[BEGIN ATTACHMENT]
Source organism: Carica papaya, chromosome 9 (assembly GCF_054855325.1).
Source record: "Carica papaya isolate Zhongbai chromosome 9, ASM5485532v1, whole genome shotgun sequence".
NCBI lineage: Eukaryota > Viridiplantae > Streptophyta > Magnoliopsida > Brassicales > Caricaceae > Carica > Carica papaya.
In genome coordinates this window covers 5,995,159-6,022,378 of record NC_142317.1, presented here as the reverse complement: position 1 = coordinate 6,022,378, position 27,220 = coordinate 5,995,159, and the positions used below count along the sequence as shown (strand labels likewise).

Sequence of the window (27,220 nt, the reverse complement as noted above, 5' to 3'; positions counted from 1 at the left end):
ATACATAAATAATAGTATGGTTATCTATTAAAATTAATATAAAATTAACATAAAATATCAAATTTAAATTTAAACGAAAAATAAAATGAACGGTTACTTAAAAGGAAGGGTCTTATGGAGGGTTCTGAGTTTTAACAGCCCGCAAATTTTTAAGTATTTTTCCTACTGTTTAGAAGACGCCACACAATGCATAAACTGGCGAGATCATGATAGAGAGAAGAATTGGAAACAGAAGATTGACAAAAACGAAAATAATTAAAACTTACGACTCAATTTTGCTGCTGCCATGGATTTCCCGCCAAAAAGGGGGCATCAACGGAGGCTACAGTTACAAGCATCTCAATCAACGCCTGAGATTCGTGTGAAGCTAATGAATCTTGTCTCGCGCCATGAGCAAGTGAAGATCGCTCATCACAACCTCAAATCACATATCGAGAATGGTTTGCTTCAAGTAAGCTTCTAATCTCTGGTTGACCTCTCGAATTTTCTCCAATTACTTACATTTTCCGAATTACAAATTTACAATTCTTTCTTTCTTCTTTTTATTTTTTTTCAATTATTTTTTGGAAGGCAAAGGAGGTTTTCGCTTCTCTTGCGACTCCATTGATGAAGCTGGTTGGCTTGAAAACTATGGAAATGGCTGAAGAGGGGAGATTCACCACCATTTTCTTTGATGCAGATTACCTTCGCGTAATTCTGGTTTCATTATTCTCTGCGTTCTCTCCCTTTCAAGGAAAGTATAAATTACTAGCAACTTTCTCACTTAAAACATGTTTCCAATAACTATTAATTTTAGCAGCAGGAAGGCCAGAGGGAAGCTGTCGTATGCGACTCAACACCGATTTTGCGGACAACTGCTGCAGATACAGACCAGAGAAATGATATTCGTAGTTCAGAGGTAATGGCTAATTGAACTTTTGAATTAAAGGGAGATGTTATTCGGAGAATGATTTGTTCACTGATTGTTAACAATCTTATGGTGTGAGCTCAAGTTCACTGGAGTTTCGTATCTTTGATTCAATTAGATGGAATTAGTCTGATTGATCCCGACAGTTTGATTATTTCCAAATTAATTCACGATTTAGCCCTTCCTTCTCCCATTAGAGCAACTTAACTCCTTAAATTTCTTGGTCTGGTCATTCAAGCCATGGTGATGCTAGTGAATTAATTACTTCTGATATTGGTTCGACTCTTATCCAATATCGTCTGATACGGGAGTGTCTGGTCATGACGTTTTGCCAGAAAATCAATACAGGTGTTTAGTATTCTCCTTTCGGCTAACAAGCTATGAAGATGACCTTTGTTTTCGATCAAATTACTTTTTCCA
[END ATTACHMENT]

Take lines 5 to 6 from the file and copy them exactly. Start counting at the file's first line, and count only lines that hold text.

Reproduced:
Sequence of the window (27,220 nt, the reverse complement as noted above, 5' to 3'; positions counted from 1 at the left end):
ATACATAAATAATAGTATGGTTATCTATTAAAATTAATATAAAATTAACATAAAATATCAAATTTAAATTTAAACGAAAAATAAAATGAACGGTTACTTAAAAGGAAGGGTCTTATGGAGGGTTCTGAGTTTTAACAGCCCGCAAATTTTTAAGTATTTTTCCTACTGTTTAGAAGACGCCACACAATGCATAAACTGGCGAGATCATGATAGAGAGAAGAATTGGAAACAGAAGATTGACAAAAACGAAAATAATTAAAACTTACGACTCAATTTTGCTGCTGCCATGGATTTCCCGCCAAAAAGGGGGCATCAACGGAGGCTACAGTTACAAGCATCTCAATCAACGCCTGAGATTCGTGTGAAGCTAATGAATCTTGTCTCGCGCCATGAGCAAGTGAAGATCGCTCATCACAACCTCAAATCACATATCGAGAATGGTTTGCTTCAAGTAAGCTTCTAATCTCTGGTTGACCTCTCGAATTTTCTCCAATTACTTACATTTTCCGAATTACAAATTTACAATTCTTTCTTTCTTCTTTTTATTTTTTTTCAATTATTTTTTGGAAGGCAAAGGAGGTTTTCGCTTCTCTTGCGACTCCATTGATGAAGCTGGTTGGCTTGAAAACTATGGAAATGGCTGAAGAGGGGAGATTCACCACCATTTTCTTTGATGCAGATTACCTTCGCGTAATTCTGGTTTCATTATTCTCTGCGTTCTCTCCCTTTCAAGGAAAGTATAAATTACTAGCAACTTTCTCACTTAAAACATGTTTCCAATAACTATTAATTTTAGCAGCAGGAAGGCCAGAGGGAAGCTGTCGTATGCGACTCAACACCGATTTTGCGGACAACTGCTGCAGATACAGACCAGAGAAATGATATTCGTAGTTCAGAGGTAATGGCTAATTGAACTTTTGAATTAAAGGGAGATGTTATTCGGAGAATGATTTGTTCACTGATTGTTAACAATCTTATGGTGTGAGCTCAAGTTCACTGGAGTTTCGTATCTTTGATTCAATTAGATGGAATTAGTCTGATTGATCCCGACAGTTTGATTATTTCCAAATTAATTCACGATTTAGCCCTTCCTTCTCCCATTAGAGCAACTTAACTCCTTAAATTTCTTGGTCTGGTCATTCAAGCCATGGTGATGCTAGTGAATTAATTACTTCTGATATTGGTTCGACTCTTATCCAATATCGTCTGATACGGGAGTGTCTGGTCATGACGTTTTGCCAGAAAATCAATACAGGTGTTTAGTATTCTCCTTTCGGCTAACAAGCTATGAAGATGACCTTTGTTTTCGATCAAATTACTTTTTCCA